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Concerns arise as storm season begins

By Johnny Jackson

jjackson@henryherald.com

The Georgia Emergency Management Agency is renewing its efforts to inform Georgia residents about emergency preparedness.

GEMA's Ready Georgia campaign began state-wide in 2008 as a component of the broader Ready America campaign, to educate and empower citizens to prepare for, and respond to, large-scale emergencies, such as pandemic disease outbreaks, terrorist attacks and natural disasters.

"In the past 20 years, we have had 30 disaster declarations in our state," said Buzz Weiss, public affairs officer for GEMA. "Georgia is certainly vulnerable to the acts of mother nature."

Ready Georgia's aim is to prepare citizens for maintaining self-sufficiency for at least 72 hours following an emergency, said Weiss. He described what is expected to be a busy hurricane season this year, from June 1 to Nov. 30.

"There are predictions that we're going to have a very active season with as many as 23 named storms," he said. "However, our concern is that people be prepared for one storm that could affect us."

Weiss said storms have spawned tornadoes and caused extreme flooding across the state in the past. "People need to be aware of these threats and know what they will do," he said.

"Just because we are inland, that doesn't mean we aren't going to be affected by a hurricane, and tornadoes are prevalent this time of year for Georgia," added Susan Clegg, assistant director of the 911 Center with Henry County Emergency Management.

Clegg said as many as 65 percent of residents still do not know what to do if a hurricane hits and travels inland. "The public needs to be informed, and they need to be ready," she said. "Any time the citizens are prepared, it helps the emergency responders."

Clegg emphasized the need for residents to have an ample emergency supply, complete with a first-aid kit and three days worth of fresh water and non-perishable food.

Ready Georgia's recommended emergency supply includes water (one gallon per person per day, for at least 3 days, for drinking and sanitation); food (including at least a 3-day supply of non-perishable food); a can opener; a battery-powered or hand-cranked radio and a NOAA Weather Radio; a flashlight with extra batteries; a first-aid kit; a whistle to signal for help; a face mask to help filter contaminated air; moist towelettes and garbage bags; wrenches or pliers; and local maps.

However, most Georgians may not have the bare essentials stowed away and do not have a planned evacuation route, in the event of an emergency, according to Jessica Brady, spokeswoman for AAA Auto Club South. Brady said that, in a recent AAA Consumer Pulse online survey, about 35 percent of Georgia residents said they do not know, or are not confident, about their emergency evacuation routes.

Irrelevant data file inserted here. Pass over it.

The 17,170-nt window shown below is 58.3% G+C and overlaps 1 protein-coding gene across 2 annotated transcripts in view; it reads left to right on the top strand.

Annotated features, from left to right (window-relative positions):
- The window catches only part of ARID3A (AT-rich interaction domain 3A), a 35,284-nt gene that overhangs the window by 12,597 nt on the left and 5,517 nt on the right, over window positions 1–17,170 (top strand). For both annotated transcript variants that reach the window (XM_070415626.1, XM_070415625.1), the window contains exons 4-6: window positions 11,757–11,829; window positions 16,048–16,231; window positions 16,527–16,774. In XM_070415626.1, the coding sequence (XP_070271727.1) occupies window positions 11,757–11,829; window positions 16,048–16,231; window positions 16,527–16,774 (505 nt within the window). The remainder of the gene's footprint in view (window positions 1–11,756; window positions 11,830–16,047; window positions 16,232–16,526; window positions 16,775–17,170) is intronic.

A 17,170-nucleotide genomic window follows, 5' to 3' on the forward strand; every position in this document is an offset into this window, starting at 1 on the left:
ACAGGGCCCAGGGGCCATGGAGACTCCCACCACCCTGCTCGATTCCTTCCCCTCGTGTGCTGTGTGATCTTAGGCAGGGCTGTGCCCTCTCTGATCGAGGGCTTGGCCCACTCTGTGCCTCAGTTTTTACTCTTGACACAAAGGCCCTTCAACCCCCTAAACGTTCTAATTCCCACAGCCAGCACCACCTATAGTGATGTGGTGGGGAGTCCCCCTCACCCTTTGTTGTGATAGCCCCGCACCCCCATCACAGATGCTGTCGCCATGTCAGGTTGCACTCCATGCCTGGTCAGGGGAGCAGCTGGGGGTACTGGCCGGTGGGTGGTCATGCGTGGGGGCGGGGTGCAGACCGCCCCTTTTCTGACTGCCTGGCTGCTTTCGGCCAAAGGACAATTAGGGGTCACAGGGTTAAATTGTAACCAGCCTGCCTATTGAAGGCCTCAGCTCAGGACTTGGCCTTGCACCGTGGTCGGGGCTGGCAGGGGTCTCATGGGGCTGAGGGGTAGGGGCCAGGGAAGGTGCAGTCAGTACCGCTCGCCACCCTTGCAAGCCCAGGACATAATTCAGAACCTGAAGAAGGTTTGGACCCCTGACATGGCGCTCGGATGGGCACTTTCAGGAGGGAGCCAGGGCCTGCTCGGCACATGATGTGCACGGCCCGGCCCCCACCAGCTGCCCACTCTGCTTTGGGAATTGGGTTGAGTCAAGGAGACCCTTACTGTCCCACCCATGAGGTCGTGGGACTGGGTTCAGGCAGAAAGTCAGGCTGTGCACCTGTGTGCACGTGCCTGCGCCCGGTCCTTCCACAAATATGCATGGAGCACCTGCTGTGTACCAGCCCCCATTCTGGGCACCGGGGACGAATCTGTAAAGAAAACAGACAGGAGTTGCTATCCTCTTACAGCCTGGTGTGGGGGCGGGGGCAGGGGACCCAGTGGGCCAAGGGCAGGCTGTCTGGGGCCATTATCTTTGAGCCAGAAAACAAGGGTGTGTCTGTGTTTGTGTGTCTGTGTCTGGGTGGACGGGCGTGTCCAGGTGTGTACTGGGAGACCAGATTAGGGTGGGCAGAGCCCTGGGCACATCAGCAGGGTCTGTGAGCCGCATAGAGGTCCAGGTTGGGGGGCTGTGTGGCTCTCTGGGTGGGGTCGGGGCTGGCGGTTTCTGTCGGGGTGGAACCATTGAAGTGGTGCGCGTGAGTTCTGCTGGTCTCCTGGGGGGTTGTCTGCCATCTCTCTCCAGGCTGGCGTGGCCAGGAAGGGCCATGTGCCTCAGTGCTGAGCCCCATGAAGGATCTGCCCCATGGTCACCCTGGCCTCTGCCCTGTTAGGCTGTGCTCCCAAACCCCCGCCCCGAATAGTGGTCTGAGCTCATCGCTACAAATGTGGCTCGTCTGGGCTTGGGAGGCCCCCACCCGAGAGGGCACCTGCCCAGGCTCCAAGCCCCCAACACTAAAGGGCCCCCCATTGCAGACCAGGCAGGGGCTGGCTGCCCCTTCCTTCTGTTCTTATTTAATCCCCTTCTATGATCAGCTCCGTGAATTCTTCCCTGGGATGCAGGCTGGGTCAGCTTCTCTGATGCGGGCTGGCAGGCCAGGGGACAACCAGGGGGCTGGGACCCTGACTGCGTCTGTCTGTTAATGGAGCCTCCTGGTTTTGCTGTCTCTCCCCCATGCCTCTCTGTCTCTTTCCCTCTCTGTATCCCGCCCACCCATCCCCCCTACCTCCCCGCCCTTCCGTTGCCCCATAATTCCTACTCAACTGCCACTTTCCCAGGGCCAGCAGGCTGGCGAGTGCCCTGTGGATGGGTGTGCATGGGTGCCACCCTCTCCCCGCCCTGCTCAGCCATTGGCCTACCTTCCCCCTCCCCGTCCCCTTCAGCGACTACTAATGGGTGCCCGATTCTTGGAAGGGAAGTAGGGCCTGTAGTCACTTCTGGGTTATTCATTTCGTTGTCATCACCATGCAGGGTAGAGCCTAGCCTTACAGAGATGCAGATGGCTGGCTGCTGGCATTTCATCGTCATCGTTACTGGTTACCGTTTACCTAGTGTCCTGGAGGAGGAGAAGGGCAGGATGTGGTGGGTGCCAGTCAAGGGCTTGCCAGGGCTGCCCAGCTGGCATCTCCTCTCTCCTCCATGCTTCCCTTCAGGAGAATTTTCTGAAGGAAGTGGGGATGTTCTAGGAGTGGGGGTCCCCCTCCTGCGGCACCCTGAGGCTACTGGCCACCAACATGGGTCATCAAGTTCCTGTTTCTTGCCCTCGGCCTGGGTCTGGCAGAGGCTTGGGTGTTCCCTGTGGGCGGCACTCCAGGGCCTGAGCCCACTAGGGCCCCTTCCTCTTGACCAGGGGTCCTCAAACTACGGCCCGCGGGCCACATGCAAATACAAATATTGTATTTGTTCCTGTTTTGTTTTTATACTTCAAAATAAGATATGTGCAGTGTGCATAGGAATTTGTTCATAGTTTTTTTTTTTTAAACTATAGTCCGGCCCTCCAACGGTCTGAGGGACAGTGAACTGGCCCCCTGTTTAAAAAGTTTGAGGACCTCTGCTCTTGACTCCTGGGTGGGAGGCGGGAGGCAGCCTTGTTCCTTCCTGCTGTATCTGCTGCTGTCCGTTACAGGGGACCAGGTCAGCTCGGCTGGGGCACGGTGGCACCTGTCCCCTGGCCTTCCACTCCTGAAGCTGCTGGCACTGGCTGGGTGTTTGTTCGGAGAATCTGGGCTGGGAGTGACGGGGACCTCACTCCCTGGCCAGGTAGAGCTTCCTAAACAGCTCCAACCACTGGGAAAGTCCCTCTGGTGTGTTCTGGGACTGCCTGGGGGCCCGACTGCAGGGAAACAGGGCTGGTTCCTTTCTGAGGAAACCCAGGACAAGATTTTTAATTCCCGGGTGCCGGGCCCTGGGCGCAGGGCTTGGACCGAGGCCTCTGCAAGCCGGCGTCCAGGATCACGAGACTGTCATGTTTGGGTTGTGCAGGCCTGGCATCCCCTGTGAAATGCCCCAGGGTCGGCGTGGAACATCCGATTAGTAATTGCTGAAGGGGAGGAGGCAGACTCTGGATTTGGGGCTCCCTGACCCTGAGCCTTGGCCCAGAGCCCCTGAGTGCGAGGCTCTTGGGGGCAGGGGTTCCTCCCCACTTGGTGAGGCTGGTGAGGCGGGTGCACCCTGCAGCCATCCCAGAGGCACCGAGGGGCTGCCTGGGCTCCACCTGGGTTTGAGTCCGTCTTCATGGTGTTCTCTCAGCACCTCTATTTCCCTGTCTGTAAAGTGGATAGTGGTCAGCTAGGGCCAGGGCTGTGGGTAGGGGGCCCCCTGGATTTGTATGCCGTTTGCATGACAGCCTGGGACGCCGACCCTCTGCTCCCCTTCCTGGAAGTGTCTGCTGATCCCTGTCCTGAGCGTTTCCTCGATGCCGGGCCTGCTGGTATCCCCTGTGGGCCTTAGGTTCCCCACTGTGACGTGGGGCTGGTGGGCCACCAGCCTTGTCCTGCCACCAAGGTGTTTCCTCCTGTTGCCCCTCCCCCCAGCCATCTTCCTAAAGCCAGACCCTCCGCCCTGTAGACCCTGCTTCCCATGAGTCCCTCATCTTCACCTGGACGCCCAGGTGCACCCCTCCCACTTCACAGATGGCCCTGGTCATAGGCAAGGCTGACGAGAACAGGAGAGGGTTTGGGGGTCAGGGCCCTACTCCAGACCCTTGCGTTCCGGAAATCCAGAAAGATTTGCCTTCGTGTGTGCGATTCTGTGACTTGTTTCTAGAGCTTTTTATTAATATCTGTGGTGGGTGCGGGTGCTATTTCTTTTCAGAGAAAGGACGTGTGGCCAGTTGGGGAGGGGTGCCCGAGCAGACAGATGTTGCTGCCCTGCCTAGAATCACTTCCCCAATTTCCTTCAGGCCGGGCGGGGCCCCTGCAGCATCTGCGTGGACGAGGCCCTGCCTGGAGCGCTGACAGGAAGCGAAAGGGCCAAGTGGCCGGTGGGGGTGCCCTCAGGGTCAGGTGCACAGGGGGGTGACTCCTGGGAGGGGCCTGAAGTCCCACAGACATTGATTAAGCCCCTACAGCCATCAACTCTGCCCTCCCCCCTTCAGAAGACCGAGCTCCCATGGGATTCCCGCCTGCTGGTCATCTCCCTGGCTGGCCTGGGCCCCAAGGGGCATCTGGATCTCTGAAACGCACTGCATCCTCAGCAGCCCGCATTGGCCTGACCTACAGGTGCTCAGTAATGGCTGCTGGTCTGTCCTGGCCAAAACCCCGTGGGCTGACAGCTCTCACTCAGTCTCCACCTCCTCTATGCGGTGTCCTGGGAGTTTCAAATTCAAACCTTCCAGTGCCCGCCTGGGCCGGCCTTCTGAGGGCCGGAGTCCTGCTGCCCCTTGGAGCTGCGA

"Evacuation plans are critical during hurricane season, especially since they can mean the difference between life and death," Brady said. "Not only are evacuation plans important, but so is hurricane-preparedness in terms of having a family plan, making sure all-important documentation is readily available, in case of evacuation, and having the necessary items in the event electricity or fresh water are not available."

Brady said the survey found that residents keep a plentiful supply of key items such as flashlights, batteries, and candles ( 85 percent of those surveyed); first-aid supplies (69 percent); and extra food (64 percent).

But, about 42 percent of survey respondents said they do not keep any emergency supplies packed and ready, in preparation for a major storm or hurricane. "Having an ample supply of the basic necessities is essential, especially in terms of food, water, and medications," Brady said. "These items aren't only important for us, but also for our pets. Whether you evacuate with your pet or not, they, too, will need a supply of water and food, as well as medication, if applicable."

Residents can find tips for planning for emergencies at GEMA's Ready Georgia web site, at www.ready.ga.gov.

Additionally, Ready Georgia has teamed up with WSB-TV and The Kroger Company to help supply NOAA (National Oceanic and Atmospheric Administration) Weather Radios to Georgia residents, said Buzz Weiss, GEMA's public affairs officer.

Kroger stores state-wide will be selling NOAA Weather Radios at a discount, throughout the hurricane season, offering them at $29.99, compared to the regular $49.99 price, according to Weiss.

"One of the single most important recommendations is that people have one of these NOAA Weather Radios," Weiss said. "They are important tools in making Georgians aware of the hazards. They save lives."